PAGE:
At NASA headquarters, they call it "the swamp," a broad expanse of the fifth floor where experts gather to figure out how to accomplish the most ambitious space feat ever: a multidecade plan to send humans from Earth to the moon and ultimately to Mars.
The master of this domain is Associate Administrator Craig E. Steidle, the retired Navy rear admiral who runs NASA's not-so-new-anymore Office of Exploration Systems and who went to work for NASA after the top brass lured him in as a consultant. "I thought initially they were just looking for someone to tell them how to manage development of large programs," Steidle recalled.
Craig E. Steidle, left, is laying the groundwork for NASA to return to manned space exploration by sending astronauts back to the moon and eventually to Mars.
(David J. Phillip -- AP)
Craig E. Steidle
Title: Associate administrator, NASA.
Education: Bachelor of science, U.S. Naval Academy; master of science, systems mangement, University of Southern California; master of science, aerospace engineering, Virginia Tech.
Family: Married; three children.
Career highlights: Self-employed aerospace consultant; retired rear admiral, Navy; served in Navy, 1968-2000: combat fighter pilot, Navy test pilot, ran F/A-18 fighter program for the Navy, ran Joint Strike Fighter Program for the Defense Department. Received the Defense Distinguished Service Medal, Navy Distinguished Service Medal, Legion of Merit, Distinguished Flying Cross, Meritorious Service Medal with gold star, Air Medals with bronze star.
Pastimes: Soaring, woodworking.
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That was Nov. 27, 2003, and the brass liked what they heard, so they asked him to come back. They gave him a little office and asked him to stick around as a consultant on "organizational structures."
He agreed. Ten days later, when he got hired as "deputy for aeronautics," he had the idea that President Bush was developing the "Vision for Space Exploration" -- a plan to put humans back on the moon by 2020 and then send them to Mars. Bush announced the idea on Jan. 14, the day after Steidle got the job to implement it.
Steidle, 59, knows from large programs. A one-time fighter jock who flew in the Vietnam War and later became a Navy test pilot, Steidle also earned master's degrees in aerospace engineering (Virginia Tech) and systems management (University of Southern California) and ran the Navy's F/A-18 program. He ended up in charge of the Joint Strike Fighter, the Defense Department's largest program.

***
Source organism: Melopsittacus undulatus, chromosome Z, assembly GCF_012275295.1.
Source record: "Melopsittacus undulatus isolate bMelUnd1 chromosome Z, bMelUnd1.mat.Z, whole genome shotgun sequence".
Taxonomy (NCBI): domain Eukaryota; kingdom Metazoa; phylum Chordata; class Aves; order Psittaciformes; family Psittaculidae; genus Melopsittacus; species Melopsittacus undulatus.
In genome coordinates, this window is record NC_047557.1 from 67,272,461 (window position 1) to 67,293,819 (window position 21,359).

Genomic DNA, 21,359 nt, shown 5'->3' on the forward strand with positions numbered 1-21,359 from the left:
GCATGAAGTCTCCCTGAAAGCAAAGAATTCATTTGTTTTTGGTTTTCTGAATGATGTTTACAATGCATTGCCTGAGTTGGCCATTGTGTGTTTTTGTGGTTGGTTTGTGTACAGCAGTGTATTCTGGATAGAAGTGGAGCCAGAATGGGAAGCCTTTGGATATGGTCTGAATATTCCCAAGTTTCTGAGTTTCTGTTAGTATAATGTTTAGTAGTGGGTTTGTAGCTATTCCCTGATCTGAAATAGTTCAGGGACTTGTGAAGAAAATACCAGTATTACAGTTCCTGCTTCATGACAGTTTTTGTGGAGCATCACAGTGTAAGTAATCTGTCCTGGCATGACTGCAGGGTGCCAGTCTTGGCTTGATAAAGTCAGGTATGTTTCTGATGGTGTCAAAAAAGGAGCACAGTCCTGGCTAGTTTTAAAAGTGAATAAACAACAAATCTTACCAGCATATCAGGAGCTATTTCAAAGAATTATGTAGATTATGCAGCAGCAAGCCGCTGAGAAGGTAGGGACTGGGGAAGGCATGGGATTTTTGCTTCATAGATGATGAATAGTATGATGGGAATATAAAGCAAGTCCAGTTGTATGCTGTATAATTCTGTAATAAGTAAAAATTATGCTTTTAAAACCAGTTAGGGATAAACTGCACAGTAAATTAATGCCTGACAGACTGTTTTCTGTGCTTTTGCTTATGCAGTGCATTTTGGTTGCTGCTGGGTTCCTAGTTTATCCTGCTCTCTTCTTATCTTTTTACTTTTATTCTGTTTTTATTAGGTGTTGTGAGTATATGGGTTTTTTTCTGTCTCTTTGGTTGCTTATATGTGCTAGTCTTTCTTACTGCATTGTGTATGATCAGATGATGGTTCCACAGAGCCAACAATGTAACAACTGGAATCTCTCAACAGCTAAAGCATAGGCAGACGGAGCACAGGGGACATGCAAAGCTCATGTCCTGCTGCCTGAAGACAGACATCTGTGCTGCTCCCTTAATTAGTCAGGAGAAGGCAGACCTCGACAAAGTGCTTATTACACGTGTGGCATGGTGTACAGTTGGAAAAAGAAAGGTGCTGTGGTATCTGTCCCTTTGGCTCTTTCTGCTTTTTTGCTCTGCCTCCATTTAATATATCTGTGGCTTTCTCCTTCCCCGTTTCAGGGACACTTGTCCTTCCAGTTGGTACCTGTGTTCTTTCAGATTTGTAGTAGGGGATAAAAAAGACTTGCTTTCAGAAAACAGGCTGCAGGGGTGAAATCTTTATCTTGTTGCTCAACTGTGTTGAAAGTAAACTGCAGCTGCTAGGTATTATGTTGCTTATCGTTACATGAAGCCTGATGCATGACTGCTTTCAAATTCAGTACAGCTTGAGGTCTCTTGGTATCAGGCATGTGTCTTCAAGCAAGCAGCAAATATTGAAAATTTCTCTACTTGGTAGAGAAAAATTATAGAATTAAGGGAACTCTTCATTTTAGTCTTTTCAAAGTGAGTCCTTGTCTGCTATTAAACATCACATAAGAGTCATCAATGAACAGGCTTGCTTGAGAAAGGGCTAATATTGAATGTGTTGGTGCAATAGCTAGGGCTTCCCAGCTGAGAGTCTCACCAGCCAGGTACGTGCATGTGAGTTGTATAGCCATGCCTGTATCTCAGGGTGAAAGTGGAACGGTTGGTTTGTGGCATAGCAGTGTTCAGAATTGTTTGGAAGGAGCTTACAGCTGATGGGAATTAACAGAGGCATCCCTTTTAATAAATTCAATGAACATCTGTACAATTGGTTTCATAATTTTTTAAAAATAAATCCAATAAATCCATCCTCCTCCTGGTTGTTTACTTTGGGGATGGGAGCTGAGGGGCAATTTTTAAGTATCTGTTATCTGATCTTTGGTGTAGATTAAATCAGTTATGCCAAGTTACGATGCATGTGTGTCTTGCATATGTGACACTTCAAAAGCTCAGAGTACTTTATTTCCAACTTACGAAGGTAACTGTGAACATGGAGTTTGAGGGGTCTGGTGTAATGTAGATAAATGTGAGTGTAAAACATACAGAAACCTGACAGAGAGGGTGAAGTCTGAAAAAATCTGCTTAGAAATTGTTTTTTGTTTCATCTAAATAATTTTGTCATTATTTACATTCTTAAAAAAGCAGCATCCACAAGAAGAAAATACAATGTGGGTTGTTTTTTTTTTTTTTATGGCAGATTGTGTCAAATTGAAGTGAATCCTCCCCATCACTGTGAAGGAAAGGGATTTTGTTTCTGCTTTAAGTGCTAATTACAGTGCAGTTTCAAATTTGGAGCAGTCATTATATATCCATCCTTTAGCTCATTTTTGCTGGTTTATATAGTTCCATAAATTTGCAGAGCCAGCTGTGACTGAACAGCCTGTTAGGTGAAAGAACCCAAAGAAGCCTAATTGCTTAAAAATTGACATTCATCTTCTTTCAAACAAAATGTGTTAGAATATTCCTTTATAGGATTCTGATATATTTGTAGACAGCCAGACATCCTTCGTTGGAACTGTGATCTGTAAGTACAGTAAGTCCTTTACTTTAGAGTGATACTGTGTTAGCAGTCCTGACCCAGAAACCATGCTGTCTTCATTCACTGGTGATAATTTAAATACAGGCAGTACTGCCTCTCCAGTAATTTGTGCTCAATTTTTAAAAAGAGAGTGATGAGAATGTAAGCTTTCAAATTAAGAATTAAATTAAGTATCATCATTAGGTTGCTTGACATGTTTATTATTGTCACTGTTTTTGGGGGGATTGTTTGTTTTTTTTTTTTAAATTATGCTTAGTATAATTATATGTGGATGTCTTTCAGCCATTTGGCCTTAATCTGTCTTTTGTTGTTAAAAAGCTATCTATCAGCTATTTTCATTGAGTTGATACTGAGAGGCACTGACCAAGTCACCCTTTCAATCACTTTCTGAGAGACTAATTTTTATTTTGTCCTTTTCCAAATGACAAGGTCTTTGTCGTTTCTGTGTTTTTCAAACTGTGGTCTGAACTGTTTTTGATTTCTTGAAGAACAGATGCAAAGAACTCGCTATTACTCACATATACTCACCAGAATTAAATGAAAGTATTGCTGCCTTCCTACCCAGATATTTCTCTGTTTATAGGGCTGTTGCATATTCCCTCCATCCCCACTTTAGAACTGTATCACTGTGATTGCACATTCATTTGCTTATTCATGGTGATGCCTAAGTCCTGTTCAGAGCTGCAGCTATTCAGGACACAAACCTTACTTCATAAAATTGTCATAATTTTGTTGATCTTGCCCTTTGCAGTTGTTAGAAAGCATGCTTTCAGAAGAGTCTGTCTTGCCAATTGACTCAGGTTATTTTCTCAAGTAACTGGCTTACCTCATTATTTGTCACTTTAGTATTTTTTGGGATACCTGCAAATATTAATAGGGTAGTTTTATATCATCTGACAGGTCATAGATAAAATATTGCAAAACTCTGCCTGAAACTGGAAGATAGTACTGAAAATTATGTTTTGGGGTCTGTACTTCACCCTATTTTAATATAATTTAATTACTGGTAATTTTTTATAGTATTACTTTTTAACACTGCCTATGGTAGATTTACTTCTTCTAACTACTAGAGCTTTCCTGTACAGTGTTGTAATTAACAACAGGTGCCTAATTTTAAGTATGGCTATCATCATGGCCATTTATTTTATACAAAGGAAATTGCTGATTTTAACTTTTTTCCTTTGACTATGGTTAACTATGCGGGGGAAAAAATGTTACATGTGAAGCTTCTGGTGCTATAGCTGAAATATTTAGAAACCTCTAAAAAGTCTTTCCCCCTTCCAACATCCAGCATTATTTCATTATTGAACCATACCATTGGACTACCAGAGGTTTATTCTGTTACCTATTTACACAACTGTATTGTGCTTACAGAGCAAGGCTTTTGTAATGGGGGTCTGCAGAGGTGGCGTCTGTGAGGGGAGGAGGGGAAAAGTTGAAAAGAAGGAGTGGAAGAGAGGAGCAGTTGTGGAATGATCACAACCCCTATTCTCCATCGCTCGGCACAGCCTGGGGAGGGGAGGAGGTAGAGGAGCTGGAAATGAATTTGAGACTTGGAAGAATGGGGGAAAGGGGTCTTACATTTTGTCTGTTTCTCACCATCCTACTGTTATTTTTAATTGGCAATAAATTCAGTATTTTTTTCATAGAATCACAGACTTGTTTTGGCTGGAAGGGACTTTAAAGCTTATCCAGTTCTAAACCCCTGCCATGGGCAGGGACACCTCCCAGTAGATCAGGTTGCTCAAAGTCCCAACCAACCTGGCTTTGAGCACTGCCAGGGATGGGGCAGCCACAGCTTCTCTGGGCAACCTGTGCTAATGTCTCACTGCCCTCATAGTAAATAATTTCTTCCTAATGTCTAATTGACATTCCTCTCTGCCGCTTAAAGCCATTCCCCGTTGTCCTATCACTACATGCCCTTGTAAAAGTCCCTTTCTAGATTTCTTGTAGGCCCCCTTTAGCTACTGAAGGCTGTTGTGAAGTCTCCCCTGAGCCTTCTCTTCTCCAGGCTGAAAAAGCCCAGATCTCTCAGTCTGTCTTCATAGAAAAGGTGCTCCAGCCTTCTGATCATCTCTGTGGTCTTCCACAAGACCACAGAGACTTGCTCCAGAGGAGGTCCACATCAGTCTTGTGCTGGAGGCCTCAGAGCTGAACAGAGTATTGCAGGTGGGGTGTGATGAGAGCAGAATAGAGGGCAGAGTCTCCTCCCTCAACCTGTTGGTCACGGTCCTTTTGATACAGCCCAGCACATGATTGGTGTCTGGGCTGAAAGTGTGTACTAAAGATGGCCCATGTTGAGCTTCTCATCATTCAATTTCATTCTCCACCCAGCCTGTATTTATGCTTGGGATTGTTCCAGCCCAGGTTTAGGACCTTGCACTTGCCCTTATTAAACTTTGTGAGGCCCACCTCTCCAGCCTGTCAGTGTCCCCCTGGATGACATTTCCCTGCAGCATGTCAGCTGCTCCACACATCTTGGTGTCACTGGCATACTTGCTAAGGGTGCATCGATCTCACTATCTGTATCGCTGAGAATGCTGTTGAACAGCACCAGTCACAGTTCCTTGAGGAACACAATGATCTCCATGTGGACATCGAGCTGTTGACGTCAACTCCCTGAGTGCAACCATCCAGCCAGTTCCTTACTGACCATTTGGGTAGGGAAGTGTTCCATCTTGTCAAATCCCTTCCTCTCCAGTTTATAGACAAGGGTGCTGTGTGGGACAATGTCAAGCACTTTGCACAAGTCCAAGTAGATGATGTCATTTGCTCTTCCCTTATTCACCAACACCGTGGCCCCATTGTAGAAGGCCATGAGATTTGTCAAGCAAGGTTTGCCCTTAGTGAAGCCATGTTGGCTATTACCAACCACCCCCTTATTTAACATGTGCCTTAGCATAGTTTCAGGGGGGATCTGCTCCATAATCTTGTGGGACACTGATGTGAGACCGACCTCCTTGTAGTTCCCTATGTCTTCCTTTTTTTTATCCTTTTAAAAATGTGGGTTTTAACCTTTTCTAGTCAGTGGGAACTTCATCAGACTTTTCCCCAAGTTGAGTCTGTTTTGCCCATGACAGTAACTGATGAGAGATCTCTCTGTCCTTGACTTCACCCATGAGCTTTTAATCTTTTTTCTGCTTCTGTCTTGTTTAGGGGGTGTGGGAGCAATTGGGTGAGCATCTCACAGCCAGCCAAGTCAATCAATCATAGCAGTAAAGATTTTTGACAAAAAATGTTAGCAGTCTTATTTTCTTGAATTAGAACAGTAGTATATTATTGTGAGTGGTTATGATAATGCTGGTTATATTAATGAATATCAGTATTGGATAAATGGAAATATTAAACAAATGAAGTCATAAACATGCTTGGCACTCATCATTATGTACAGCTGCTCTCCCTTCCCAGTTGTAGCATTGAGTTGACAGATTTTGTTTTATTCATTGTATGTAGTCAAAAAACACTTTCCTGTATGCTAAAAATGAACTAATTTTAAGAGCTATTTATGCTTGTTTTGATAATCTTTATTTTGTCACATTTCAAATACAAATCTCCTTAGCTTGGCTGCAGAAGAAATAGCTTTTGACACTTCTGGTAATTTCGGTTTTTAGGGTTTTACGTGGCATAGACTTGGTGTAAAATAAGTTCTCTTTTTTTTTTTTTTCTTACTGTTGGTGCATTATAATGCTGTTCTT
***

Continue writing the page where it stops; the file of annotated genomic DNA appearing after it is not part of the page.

While a naval officer, Steidle had become a disciple of the Packard Commission Report, prepared for President Ronald Reagan as a road map on how to streamline military acquisitions, avoid gross cost overruns and sloppiness, and build a leaner, more coordinated procurement culture.
"You want to get the operators and the technologists together, mature the technology at a low level and look at lowering the system's cost, not just at enhancing its performance," Steidle said. It worked for the Joint Strike Fighter, which won the Defense Department's David Packard Excellence in Acquisition Award.
So Steidle set up the swamp on the fifth floor of NASA headquarters. "I called the office 'Requirements,' and I actually moved families from [NASA's] Johnson, Kennedy and Marshall" space centers, Steidle said. "I took operators, mission directors, astronauts and technologists and put them in one big place."
But that was only the first move. As the year draws to a close, Exploration Systems has become NASA's centerpiece, tabbed to lead the agency through the first two decades of the 21st century and probably beyond, rebuilding not only the human space flight program but also serving as a focal point for developing technologies ranging from robotic docking of spacecraft to telemedicine and nuclear-powered, space-based machinery.
And after nearly a year in operation, Exploration Systems has set up a timetable for arrival on the moon -- 2020 -- and picked 11 proposals to compete for the right to build the Crew Exploration Vehicle, the next-generation spaceship that is to fly humans beyond near-Earth orbit for the first time since the 1970s.
Finally, the office has let more than 120 contracts to develop everything from lightweight, high-powered solar arrays to wireless implants capable of transmitting information to Earth about astronaut health, and genetically modified food crops adapted to grow in space -- or in extraterrestrial environments.
"Every contract has a couple of [NASA] centers linked to it, and we encouraged it," Steidle said. "In large organizations, you sometimes have a lot of stovepipes, and [the NASA leadership] has been trying to draw centers to work collaboratively. This has been a step forward in that direction."
Phrases such as "stovepipes," "maturing technologies" and "operational concepts" come easily to Steidle these days, but not always, for it was not "systems integration" that attracted him to the Navy and kept him there for more than 30 years.
"I love flying," he said during a recent interview at his headquarters office. "I stayed in the Navy because in almost every single assignment, I had an opportunity to fly, even in senior positions, so I kept signing on for more."